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3

Generally, it will go away if you apply the brakes a bit (it will be a bit noisy at first, but after a few applications it will look as good as new), since the rust is likely only on the surface (this is one way to tell if a car has been not driven for a few days - rust spots appear on the brake discs, but they'll go away after a short trip around town). ...


3

If You are DH racing, then we are talking about racetracks and trails thar are known to the rider, assuming that the rider is practicing and getting used to the track, picking best lines for each section and generally speaking, creating/refining a race strategy. In that context, a gear is to be selected acording to the particular needs of each section, ...


2

Rear wheels have never had 9mm axles, they have always been 10mm. For all but "downhill" MTB[2] and fatbikes[3], they are either 135mm 10mm or the new 12mm 142mm maxle standard. http://www.pinkbike.com/news/12x142-explained.html Unless it specifically states otherwise I would assume that the rear wheel of an MTB wheelset is a 135mm 10mm axle. Anything ...


2

A general procedure with too tight clamps: Put in the screw or a longer one of the same diameter from the opposite side. Fit a piece of (hard, like a small coin) metal into the slot. Tighten the screw carefully. It should open the clamp enough to fit it over the bar


2

Pretty much been done to death with evangelistic enthusiasm on many forums. Smaller wheels - more agile and responsive, lighter/stronger, easier to control Larger Wheels - roll better over small obstacles therefore considered faster in straight lines, lower tire pressures (due bigger tire) provide more traction off paved roads. Slower to accelerate ...


1

Could be a lot of things. I had an Ultegra in good shape that was jumping around. It was two problems. 1) The cable was a bit frawed at the shifter. 2) I did not have the cassette tight enough - torque to specification.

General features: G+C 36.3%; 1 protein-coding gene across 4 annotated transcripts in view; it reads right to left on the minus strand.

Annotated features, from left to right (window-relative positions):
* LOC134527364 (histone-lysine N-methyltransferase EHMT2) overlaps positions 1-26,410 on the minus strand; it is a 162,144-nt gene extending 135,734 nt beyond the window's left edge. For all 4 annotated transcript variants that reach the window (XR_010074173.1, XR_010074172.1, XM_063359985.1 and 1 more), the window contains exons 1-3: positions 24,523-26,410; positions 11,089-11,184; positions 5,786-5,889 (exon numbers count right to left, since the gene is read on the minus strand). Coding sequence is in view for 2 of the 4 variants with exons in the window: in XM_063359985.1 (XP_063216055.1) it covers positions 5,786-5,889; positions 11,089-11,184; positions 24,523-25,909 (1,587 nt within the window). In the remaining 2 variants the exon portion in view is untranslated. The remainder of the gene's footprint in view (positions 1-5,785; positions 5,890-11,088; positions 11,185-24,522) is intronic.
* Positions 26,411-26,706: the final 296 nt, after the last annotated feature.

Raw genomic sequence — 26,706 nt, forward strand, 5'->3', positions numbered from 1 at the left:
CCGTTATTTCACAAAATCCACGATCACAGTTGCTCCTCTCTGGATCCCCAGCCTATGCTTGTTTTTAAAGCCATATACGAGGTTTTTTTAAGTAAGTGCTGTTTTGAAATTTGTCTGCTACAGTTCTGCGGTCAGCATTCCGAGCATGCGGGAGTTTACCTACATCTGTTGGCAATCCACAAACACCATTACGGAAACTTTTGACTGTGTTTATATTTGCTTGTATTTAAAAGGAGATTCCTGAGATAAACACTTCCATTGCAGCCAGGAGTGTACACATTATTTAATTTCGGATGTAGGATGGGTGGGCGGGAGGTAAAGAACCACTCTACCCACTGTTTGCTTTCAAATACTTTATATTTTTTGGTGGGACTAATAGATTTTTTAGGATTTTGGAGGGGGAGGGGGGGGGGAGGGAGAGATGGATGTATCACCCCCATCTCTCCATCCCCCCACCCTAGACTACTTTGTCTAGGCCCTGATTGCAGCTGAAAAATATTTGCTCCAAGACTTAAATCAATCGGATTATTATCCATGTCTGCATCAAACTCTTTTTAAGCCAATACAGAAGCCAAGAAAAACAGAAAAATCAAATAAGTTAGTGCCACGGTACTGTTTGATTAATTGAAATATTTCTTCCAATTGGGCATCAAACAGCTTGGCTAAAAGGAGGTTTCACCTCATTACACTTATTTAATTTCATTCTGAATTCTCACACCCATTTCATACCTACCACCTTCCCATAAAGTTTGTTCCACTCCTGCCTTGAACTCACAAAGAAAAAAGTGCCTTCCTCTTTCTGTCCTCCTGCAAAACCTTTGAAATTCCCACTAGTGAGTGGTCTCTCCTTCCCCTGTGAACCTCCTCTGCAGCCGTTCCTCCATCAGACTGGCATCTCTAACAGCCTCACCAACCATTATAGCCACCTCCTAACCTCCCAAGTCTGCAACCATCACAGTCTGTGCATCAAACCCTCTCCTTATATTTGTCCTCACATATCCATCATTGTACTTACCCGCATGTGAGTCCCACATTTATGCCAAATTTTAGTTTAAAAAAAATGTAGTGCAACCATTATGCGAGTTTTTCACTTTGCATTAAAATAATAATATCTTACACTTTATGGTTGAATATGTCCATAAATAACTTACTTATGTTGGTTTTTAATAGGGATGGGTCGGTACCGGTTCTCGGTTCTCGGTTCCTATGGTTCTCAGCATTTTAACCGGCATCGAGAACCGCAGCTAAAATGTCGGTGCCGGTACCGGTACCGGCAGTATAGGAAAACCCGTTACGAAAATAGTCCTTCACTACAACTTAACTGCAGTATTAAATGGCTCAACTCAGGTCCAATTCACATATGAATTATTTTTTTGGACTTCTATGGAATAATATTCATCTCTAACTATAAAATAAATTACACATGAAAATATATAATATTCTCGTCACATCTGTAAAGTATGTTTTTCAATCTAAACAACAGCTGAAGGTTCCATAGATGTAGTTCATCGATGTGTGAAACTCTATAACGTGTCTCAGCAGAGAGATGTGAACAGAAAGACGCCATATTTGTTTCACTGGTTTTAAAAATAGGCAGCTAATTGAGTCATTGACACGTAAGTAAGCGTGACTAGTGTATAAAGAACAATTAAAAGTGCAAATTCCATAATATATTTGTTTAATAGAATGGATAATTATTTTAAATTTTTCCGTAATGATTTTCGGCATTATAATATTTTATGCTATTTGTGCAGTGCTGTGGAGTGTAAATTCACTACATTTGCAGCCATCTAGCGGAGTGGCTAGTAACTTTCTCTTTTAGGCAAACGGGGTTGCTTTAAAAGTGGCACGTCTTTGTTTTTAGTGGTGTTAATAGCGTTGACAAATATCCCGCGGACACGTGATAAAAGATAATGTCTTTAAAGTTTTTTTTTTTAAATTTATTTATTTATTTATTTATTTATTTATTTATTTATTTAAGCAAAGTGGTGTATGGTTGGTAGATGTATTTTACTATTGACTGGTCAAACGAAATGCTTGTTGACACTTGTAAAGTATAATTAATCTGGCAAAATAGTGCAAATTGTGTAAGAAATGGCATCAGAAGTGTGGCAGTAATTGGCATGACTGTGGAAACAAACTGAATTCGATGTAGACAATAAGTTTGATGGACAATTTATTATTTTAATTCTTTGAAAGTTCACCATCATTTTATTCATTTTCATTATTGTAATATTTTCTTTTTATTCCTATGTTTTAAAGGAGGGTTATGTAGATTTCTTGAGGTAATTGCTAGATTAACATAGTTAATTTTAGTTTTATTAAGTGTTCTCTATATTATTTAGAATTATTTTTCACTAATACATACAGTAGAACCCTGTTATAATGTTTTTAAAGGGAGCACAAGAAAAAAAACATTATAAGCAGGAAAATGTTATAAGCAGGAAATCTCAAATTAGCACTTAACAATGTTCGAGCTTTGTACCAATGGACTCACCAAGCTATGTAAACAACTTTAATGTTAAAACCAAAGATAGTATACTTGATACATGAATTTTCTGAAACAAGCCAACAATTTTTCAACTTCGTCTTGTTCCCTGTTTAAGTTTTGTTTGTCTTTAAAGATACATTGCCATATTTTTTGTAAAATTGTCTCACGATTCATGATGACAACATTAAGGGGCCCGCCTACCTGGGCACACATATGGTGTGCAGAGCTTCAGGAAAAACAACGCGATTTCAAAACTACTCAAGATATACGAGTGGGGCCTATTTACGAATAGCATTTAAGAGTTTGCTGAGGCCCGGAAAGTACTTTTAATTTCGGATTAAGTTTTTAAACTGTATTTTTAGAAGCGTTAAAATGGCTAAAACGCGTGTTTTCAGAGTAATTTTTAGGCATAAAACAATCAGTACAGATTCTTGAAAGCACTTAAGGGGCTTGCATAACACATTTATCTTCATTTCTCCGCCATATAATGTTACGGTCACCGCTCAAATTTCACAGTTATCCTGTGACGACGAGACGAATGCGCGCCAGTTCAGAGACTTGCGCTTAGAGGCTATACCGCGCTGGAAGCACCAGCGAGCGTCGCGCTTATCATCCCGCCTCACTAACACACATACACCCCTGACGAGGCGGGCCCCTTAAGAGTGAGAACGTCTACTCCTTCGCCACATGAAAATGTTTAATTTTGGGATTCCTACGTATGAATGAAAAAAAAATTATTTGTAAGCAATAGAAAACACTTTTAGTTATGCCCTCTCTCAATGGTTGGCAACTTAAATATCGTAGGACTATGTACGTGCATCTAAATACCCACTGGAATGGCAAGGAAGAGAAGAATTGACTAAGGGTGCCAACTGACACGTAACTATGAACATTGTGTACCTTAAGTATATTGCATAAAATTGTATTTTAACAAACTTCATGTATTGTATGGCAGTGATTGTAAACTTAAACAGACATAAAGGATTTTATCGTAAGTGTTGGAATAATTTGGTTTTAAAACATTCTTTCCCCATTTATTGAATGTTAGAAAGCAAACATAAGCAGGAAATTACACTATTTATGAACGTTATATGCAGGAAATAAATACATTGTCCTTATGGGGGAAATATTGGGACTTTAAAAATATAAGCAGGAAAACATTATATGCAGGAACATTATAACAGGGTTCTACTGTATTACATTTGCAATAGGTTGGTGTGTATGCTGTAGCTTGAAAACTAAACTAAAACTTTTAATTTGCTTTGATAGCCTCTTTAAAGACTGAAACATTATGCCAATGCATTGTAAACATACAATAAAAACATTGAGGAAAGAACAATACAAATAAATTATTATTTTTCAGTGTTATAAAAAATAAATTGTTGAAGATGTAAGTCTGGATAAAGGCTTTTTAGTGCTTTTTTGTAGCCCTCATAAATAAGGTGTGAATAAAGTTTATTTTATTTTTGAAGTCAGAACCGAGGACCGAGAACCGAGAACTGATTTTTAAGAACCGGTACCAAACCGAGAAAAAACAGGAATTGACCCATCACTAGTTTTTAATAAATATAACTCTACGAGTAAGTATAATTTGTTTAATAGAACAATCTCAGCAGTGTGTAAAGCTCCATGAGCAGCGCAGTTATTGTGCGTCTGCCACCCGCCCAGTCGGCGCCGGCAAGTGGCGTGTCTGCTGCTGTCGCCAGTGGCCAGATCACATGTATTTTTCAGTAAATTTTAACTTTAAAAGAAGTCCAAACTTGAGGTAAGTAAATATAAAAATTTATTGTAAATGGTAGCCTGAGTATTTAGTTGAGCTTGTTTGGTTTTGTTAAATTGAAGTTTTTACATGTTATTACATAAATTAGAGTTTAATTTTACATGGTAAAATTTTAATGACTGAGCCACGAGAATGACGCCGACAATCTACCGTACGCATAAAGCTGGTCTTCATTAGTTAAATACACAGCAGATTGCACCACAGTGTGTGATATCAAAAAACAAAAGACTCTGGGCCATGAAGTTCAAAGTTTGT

1

If its just up and down one gear then you probably need to calibrate the derailleur cage a little using the barrel adjusters. Depending on the make of shifter and derailleur there will be a barrel adjuster on one or both ends of the cable outer which will allow you to make micro-adjustments to the cage position. The jockey wheel centre should be roughly ...


1

You'll net to release the cable anchor on the derailleur. Place the shifter in the 8th position. Turn the cranks and the chain should shift the the highest gear. Reset the high limit screw. Pull the cable snug and tighten cable anchor. You will likely need to fine tune with the cable adjuster.


1

First thing to check is if your rear derailleur is bent. If that is not the case, check the cable tension is not too high. Is the shifter acting funny (like hard to shift)? See this link to see how to do adjustments: http://www.parktool.com/blog/repair-help/rear-derailler-adjustments-derailleur


1

Main diference is tooth count, and that imposes differences in deraileur dimensions. As other answer mentions, gear range is wider in a MTB, so the rear deraileur has to be able to take-up more chain slack. A longer cage solves this. As long as they are designed with the same cable pull ratio, they are compatible, you can esaily fit an MTB deraileur to a ...


1

The main differences to the drive train is the length of the rear derailleur arm. MTBs have lower and wider spaced gearing which means the rear derailleur has to handle a bigger span in chain length. A MTB typically has a large chainring with 42 teeth and a small one with 22 and a rear cassette with 12 - 28 tooth span - so the chain has to fit both a 42+28 ...


1

I will interject that there is a whole discipline/style of riding called "trials" and they have bikes that are tuned/designed for "stunts". They share more in common with BMX style bikes probably than anything else. Really it depends on what your definition of stunts is. Any number of flatland, freestyle, freeride, slopestyle, dirt jump or trials bikes ...



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